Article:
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Marijuana Benefits for Medical Use, Say Doctors

The best uses for marijuana as medical treatment.

Medical marijuana is currently legal in 38 US states—but what can it be used for? "Many people aren't aware that cannabis was a popular treatment in this country in the late 1800s and early 1900s — commonly dispensed by doctors — and that the American Medical Association was one of the strongest voices testifying against prohibiting it in 1937," says Peter Grinspoon, MD. Here are five ways marijuana can be used for medical treatment, doctors say. Read on to find out more—and to ensure your health and the health of others, don't miss Already Had COVID? These Symptoms May "Never Go Away".


Marijuana For Anxiety and Depression

Shot of a young woman suffering from depression in her bedroom

"Anxiety and depressive disorders are highly prevalent," says Erin L. Martin, a PhD candidate at the Medical University of South Carolina. "Traditional antidepressants may effectively treat these disorders in a lot of people, but they do not work for everyone and can have unpleasant side effects. Medicinal cannabis products, especially products high in CBD, may help to treat symptoms of depression, improve sleep, and increase quality of life. There is also some evidence that medicinal cannabis may alleviate symptoms of anxiety, particularly if administered over an extended period of time, but this is less clear from our results and warrants further study."


Marijuana For Pain Relief

man experiencing muscle and back pain

Medical marijuana is most commonly used for pain relief, experts say. "While marijuana isn't strong enough for severe pain (for example, post-surgical pain or a broken bone), it is quite effective for the chronic pain that plagues millions of Americans, especially as they age," says Dr. Grinspoon. "Part of its allure is that it is clearly safer than opiates (it is impossible to overdose on and far less addictive) and it can take the place of NSAIDs such as Advil or Aleve, if people can't take them due to problems with their kidneys or ulcers or GERD… In particular, marijuana appears to ease the pain of multiple sclerosis, and nerve pain in general. This is an area where few other options exist, and those that do, such as Neurontin, Lyrica, or opiates are highly sedating. Patients claim that marijuana allows them to resume their previous activities without feeling completely out of it and disengaged."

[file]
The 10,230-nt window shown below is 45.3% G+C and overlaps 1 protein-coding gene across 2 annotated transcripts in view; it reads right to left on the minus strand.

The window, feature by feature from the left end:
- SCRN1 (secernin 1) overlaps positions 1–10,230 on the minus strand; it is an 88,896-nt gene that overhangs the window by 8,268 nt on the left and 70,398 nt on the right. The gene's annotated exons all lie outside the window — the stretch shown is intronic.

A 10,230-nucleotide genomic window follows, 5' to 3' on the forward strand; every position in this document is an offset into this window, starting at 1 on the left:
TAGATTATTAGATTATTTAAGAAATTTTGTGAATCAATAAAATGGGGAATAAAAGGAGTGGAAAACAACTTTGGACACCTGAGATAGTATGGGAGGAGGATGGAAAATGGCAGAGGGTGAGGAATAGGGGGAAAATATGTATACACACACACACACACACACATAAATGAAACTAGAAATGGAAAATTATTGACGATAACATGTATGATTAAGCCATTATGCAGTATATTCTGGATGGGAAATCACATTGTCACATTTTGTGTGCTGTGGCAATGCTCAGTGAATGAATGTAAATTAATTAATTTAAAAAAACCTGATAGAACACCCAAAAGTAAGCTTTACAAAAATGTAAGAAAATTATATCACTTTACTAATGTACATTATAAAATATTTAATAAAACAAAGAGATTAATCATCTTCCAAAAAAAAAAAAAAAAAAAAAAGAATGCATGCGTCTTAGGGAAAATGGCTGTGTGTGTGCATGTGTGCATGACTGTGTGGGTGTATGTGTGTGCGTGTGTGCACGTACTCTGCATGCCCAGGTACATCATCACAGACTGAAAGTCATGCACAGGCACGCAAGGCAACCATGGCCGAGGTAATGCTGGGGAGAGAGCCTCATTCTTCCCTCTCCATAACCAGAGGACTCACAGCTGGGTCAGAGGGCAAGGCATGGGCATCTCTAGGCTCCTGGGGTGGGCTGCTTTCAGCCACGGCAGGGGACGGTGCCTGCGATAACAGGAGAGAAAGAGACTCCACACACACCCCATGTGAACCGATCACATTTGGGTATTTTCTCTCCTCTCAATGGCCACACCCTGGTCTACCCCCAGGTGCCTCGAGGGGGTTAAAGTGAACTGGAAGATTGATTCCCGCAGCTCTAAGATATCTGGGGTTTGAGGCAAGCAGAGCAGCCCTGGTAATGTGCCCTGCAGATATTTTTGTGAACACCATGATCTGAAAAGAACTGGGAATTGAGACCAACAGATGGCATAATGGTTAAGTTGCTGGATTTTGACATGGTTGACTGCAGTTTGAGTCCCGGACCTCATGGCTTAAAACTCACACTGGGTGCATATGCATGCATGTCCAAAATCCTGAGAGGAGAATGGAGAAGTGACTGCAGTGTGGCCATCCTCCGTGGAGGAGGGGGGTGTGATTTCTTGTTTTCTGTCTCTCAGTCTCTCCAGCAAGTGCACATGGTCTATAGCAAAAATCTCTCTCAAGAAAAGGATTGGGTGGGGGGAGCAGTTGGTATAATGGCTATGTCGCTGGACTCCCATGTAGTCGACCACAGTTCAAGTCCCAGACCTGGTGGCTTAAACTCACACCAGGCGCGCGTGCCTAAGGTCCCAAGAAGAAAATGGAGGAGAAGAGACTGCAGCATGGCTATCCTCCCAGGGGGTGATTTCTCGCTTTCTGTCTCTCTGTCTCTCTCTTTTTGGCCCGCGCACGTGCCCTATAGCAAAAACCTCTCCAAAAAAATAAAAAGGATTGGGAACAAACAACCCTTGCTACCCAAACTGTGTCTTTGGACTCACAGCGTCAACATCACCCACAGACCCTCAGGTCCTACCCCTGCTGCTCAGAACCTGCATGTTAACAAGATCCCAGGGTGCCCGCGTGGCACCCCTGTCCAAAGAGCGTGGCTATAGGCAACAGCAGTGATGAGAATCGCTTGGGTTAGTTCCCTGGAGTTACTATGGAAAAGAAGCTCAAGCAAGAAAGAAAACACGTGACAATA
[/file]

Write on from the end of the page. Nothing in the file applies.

Marijuana For Sleep

woman wearing fuzzy sleep mask in bed

Marijuana has been used as a sleep aid for centuries, but getting the right balance of THC (tetrahydrocannabinol) to CBD (cannabidiol) is important. "When it comes to sleep, generally that means identifying a strain that contains relaxing terpenes, and a balance of CBD and a not-too-high concentration of THC," says Michael Breus, PhD. "In addition to increasing the euphoric and mind-altering effects, higher concentrations of THC can make you feel sluggish the next day. Don't be shy about asking a lot of questions, and working with your physician and dispensary to make an informed choice you're comfortable with. Even if you live in a state where cannabis is legal without a prescription, I recommend talking with your doctor, as you would before using any sleep aid or supplement."


Marijuana For Libido


Marijuana can help with low libido, experts say. "I've had several patients come to me and say, 'I have low libido. Can you help me? And, oh, by the way, if I use marijuana, I can orgasm, no problem,'" says Dr. Becky K. Lynn, sexual medicine and menopause expert and the founder of Evora Women's Health in St. Louis. "They also tell me that low libido improves with marijuana." 


What Are the Dangers of Medical Marijuana?

Female GP holding on palm medical marijuana

Marijuana is not harmless, experts warn, and people should make sure to talk to their doctors before using it either medically or recreationally. "CBD can interact with other important medications like blood thinners, heart medications, and immunosuppressants (medications given after organ transplantation), potentially changing the levels of these important medications in the blood and leading to catastrophic results, including death," says Shafik Boyaji, MD. "Also, more information needs to be gathered about its safety in special populations such as the elderly, children, those who are immunocompromised, and pregnant and breastfeeding women." And to protect your life and the lives of others, don't visit any of these 35 Places You're Most Likely to Catch COVID.

Ferozan Mast
Ferozan Mast is a science, health and wellness writer with a passion for making science and research-backed information accessible to a general audience. Read more about Ferozan